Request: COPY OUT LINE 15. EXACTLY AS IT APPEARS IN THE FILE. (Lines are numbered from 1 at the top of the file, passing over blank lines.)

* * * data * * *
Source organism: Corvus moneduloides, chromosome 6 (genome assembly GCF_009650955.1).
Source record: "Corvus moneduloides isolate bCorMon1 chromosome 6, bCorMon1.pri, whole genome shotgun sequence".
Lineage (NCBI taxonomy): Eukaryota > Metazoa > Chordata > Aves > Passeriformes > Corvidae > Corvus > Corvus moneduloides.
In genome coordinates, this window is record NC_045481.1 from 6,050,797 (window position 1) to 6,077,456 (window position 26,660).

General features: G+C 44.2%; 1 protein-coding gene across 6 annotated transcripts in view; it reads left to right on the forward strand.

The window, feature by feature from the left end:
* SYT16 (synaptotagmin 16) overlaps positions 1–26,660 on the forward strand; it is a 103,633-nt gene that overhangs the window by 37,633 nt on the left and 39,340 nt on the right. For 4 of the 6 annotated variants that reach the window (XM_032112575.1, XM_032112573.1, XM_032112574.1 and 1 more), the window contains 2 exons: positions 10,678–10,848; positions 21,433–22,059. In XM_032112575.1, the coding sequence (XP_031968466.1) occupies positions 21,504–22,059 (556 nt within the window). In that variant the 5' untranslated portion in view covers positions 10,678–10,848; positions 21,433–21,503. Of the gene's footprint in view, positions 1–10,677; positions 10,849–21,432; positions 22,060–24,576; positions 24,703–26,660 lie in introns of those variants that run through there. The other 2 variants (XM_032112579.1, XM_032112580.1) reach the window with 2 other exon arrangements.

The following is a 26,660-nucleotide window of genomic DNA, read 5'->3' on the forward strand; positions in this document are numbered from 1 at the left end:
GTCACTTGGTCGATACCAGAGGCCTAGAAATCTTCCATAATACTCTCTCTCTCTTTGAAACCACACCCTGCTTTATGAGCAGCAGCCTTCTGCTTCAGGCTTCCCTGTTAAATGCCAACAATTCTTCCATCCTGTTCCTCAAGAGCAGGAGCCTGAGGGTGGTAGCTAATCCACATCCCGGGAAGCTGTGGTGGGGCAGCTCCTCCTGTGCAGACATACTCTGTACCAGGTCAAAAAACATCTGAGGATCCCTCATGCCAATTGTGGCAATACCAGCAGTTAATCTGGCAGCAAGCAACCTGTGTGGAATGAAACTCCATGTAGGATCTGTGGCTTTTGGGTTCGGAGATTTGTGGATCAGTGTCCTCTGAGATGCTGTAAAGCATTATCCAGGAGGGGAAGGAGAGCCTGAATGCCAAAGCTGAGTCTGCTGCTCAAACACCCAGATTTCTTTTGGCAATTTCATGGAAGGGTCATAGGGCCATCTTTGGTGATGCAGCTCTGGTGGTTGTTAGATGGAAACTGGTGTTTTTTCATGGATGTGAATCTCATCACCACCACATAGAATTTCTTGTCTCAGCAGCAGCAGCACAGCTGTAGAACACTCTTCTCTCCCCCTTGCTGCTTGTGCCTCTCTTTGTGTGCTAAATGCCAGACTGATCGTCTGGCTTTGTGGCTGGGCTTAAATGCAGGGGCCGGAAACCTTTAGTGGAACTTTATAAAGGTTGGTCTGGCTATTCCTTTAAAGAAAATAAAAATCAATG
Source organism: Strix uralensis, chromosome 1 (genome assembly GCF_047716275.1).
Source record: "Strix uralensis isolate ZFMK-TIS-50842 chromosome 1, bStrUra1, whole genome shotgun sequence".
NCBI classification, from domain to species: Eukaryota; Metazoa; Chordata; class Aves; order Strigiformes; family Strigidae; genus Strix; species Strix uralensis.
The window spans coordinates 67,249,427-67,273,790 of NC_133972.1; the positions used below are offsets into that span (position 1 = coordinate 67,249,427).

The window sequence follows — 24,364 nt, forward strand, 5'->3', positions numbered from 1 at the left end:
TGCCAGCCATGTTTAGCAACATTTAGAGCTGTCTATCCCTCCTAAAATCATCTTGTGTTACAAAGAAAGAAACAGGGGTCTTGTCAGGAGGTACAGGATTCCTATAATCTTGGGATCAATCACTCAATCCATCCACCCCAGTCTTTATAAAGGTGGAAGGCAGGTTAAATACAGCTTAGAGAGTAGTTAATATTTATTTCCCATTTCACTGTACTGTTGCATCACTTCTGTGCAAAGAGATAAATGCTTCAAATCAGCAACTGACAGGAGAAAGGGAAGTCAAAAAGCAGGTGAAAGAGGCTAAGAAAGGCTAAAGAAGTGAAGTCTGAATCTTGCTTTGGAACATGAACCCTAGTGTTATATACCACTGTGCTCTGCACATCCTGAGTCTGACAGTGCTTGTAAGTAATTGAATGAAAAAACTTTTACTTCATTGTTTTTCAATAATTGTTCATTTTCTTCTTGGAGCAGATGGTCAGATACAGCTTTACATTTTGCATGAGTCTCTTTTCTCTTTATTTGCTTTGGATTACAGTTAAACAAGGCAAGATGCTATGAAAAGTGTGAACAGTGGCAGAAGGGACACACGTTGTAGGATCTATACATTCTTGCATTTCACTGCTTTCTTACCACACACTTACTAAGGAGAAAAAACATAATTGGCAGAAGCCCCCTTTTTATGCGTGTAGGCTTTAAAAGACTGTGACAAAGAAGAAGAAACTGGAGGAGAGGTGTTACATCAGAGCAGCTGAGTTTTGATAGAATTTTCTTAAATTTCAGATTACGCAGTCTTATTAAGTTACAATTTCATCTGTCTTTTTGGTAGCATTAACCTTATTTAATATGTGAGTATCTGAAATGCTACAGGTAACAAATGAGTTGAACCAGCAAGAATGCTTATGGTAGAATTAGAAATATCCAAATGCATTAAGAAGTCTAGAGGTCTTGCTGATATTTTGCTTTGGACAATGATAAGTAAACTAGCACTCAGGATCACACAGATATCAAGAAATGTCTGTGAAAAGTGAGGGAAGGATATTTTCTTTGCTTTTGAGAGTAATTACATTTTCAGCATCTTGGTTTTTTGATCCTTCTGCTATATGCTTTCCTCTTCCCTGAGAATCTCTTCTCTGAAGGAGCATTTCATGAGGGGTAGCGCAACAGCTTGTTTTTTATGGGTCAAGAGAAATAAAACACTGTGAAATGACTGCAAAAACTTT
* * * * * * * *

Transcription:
TGCCAGCCATGTTTAGCAACATTTAGAGCTGTCTATCCCTCCTAAAATCATCTTGTGTTACAAAGAAAGAAACAGGGGTCTTGTCAGGAGGTACAGGATTCCTATAATCTTGGGATCAATCACTCAATCCATCCACCCCAGTCTTTATAAAGGTGGAAGGCAGGTTAAATACAGCTTAGAGAGTAGTTAATATTTATTTCCCATTTCACTGTACTGTTGCATCACTTCTGTGCAAAGAGATAAATGCTTCAAATCAGCAACTGACAGGAGAAAGGGAAGTCAAAAAGCAGGTGAAAGAGGCTAAGAAAGGCTAAAGAAGTGAAGTCTGAATCTTGCTTTGGAACATGAACCCTAGTGTTATATACCACTGTGCTCTGCACATCCTGAGTCTGACAGTGCTTGTAAGTAATTGAATGAAAAAACTTTTACTTCATTGTTTTTCAATAATTGTTCATTTTCTTCTTGGAGCAGATGGTCAGATACAGCTTTACATTTTGCATGAGTCTCTTTTCTCTTTATTTGCTTTGGATTACAGTTAAACAAGGCAAGATGCTATGAAAAGTGTGAACAGTGGCAGAAGGGACACACGTTGTAGGATCTATACATTCTTGCATTTCACTGCTTTCTTACCACACACTTACTAAGGAGAAAAAACATAATTGGCAGAAGCCCCCTTTTTATGCGTGTAGGCTTTAAAAGACTGTGACAAAGAAGAAGAAACTGGAGGAGAGGTGTTACATCAGAGCAGCTGAGTTTTGATAGAATTTTCTTAAATTTCAGATTACGCAGTCTTATTAAGTTACAATTTCATCTGTCTTTTTGGTAGCATTAACCTTATTTAATATGTGAGTATCTGAAATGCTACAGGTAACAAATGAGTTGAACCAGCAAGAATGCTTATGGTAGAATTAGAAATATCCAAATGCATTAAGAAGTCTAGAGGTCTTGCTGATATTTTGCTTTGGACAATGATAAGTAAACTAGCACTCAGGATCACACAGATATCAAGAAATGTCTGTGAAAAGTGAGGGAAGGATATTTTCTTTGCTTTTGAGAGTAATTACATTTTCAGCATCTTGGTTTTTTGATCCTTCTGCTATATGCTTTCCTCTTCCCTGAGAATCTCTTCTCTGAAGGAGCATTTCATGAGGGGTAGCGCAACAGCTTGTTTTTTATGGGTCAAGAGAAATAAAACACTGTGAAATGACTGCAAAAACTTT